The term robber baron refers to an American capitalist of the late 19th century who became wealthy by ruthless and unethical means. Originally, it referred to a feudal noble who robbed travelers passing through his lands.
The nature of robber barons
Historian Thomas DiLorenzo points out that most who use that term fail to make an important distinction — the distinction between what might be called a market entrepreneur and a political entrepreneur. A pure market entrepreneur, or capitalist, succeeds financially by selling a newer, better, or less expensive product on the free market without any government subsidies, direct or indirect. The key to his success as a capitalist is his ability to please the consumer, for in a capitalist society the consumer ultimately calls the economic shots. By contrast, a political entrepreneur succeeds primarily by influencing government to subsidize his business or industry, or to enact legislation or regulation that harms his competitors.
The American economy has always included a mix of market and political entrepreneurs — self-made men and women as well as political connivers and manipulators. And sometimes, people who have achieved success as market entrepreneurs in one period of their lives later become political entrepreneurs. But the distinction between the two is critical to make, for market entrepreneurship is a hallmark of genuine capitalism, whereas political entrepreneurship is not.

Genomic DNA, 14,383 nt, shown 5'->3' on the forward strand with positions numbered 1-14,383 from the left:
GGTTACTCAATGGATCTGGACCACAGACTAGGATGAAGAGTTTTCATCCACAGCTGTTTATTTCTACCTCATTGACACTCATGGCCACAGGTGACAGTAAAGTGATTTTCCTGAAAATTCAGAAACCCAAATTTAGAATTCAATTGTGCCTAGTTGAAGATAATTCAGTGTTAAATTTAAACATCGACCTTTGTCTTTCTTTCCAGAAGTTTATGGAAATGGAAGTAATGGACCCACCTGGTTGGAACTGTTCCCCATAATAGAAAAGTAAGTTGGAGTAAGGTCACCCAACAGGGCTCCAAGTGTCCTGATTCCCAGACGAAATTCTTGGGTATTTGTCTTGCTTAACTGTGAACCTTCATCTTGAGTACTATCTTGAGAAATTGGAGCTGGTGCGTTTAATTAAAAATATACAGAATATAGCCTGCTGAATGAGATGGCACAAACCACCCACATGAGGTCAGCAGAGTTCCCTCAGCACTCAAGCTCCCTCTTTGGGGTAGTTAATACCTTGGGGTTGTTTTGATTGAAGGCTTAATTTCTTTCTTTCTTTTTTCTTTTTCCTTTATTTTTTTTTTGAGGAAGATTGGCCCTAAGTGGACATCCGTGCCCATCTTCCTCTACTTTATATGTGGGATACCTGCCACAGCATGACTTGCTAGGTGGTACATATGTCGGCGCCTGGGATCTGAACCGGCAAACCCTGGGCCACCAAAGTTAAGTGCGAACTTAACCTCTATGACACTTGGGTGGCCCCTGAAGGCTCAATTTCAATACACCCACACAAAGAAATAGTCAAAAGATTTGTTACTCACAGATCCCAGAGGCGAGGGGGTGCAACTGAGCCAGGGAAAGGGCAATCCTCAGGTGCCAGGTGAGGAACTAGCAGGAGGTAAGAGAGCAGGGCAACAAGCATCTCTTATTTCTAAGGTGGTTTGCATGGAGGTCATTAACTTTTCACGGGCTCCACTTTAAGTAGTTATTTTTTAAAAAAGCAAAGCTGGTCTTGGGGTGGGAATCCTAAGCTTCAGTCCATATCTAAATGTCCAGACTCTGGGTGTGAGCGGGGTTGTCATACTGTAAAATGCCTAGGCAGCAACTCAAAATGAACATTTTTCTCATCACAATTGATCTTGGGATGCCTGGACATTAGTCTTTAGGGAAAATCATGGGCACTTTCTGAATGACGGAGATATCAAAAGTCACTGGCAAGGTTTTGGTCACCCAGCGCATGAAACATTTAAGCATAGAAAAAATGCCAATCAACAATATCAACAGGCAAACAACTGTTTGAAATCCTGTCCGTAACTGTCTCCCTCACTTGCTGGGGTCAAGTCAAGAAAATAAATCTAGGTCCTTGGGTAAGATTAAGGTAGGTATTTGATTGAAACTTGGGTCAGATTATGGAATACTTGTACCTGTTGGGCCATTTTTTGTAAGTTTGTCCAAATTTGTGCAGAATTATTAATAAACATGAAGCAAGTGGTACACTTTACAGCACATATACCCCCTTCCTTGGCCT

In some cases, of course, the entrepreneurs commonly labeled "robber barons" did indeed profit by exploiting American customers, but these were not market entrepreneurs. For example, Leland Stanford, a former governor and US senator from California, used his political connections to have the state pass laws prohibiting competition for his Central Pacific railroad, and he and his business partners profited from this monopoly scheme. Unfortunately, the resentment that this naturally generated among the public was unfairly directed at other entrepreneurs who succeeded in the railroad industry without political interference that tilted the playing field in their direction.
List of businessmen who were called robber barons
- John Jacob Astor (real estate, fur) – New York
- Andrew Carnegie (steel) – Pittsburgh and New York
- Jay Cooke (finance) – Philadelphia
- Charles Crocker (railroads) – California
- Daniel Drew (finance) – New York
- James Fisk (finance) – New York
- Henry Morrison Flagler (railroads, oil) – New York and Florida
- Henry Clay Frick (steel) – Pittsburgh and New York
- John Warne Gates (steel, barbed wire) – Texas
- Jay Gould (railroads) – New York
- James J. Hill (railroads) – Minnesota
- Andrew W. Mellon (finance) – Pittsburgh
- J. P. Morgan (finance, industrial consolidation) – New York
- John D. Rockefeller (oil) – Cleveland, New York
- Charles M. Schwab (steel) – Pittsburgh and New York
- Leland Stanford (railroads) - California
- Cornelius Vanderbilt (water transport, railroads) – New York
- Dictionary.com. "Robber baron", referenced 2013-03-31.
- Thomas J. DiLorenzo. "The Truth About the "Robber Barons"", excerpted from chapter 7 of How Capitalism Saved America. Referenced 2013-04-02.
- Matthew Josephson. "The Robber Barons: The Great American Capitalists, 1861-1901" (Google eBook), 1934, ISBN: 0156767902. Referenced 2013-04-05.
- Robber baron (industrialist) on Wikipedia